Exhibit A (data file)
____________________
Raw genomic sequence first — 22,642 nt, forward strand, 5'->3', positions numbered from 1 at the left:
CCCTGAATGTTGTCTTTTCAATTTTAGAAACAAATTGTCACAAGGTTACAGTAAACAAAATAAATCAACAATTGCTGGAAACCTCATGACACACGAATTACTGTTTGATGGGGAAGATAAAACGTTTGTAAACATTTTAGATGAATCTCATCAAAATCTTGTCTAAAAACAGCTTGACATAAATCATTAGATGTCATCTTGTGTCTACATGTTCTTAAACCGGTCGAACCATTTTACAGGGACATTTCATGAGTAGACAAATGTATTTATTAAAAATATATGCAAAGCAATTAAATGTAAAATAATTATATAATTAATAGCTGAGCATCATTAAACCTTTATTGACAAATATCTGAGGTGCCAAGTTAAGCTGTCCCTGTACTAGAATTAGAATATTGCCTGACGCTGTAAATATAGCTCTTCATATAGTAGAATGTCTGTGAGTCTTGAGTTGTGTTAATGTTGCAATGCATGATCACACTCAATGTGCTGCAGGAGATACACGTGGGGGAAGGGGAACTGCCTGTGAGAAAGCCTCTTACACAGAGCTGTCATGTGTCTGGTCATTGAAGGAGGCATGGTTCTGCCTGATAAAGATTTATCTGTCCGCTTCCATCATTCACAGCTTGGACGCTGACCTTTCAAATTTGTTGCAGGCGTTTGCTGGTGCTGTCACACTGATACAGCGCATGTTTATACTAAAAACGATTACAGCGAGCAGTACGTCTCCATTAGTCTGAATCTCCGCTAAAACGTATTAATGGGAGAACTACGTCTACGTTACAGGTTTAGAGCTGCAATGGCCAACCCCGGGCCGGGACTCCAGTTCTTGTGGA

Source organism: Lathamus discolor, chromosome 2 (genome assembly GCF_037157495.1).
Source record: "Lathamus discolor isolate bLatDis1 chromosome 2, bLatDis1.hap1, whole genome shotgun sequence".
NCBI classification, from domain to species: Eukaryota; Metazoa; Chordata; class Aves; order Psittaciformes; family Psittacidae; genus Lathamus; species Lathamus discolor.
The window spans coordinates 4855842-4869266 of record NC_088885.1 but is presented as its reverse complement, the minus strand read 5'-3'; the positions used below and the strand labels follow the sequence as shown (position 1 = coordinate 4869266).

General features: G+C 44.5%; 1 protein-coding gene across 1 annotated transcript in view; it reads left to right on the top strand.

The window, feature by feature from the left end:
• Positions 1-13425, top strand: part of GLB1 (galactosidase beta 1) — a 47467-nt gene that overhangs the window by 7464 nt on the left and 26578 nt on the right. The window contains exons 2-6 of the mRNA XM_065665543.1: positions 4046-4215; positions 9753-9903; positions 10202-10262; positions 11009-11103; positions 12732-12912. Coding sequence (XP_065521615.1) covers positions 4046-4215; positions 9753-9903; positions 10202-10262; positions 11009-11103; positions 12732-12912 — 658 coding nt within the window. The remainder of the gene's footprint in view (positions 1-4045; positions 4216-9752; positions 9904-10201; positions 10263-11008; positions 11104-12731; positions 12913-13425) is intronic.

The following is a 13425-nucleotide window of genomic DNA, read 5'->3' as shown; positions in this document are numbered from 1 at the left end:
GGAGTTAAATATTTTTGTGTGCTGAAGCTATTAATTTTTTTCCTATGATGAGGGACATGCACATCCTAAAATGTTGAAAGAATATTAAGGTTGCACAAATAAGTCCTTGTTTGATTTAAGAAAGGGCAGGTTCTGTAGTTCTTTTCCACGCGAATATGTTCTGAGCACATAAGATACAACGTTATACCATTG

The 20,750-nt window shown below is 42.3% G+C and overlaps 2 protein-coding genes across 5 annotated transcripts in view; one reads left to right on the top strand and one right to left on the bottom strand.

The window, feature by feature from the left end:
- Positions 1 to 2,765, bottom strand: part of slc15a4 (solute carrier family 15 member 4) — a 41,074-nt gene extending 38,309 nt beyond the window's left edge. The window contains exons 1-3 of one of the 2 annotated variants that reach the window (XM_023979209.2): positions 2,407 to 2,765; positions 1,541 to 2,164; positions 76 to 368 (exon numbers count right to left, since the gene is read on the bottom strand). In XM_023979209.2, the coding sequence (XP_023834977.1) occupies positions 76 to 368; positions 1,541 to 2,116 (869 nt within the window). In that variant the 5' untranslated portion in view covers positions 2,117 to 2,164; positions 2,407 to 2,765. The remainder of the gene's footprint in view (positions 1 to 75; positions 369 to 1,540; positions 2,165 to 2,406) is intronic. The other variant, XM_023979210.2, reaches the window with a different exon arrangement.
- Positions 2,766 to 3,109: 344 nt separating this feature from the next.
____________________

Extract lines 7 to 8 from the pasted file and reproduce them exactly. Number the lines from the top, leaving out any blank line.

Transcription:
General features: G+C 44.5%; 1 protein-coding gene across 1 annotated transcript in view; it reads left to right on the top strand.

The window, feature by feature from the left end: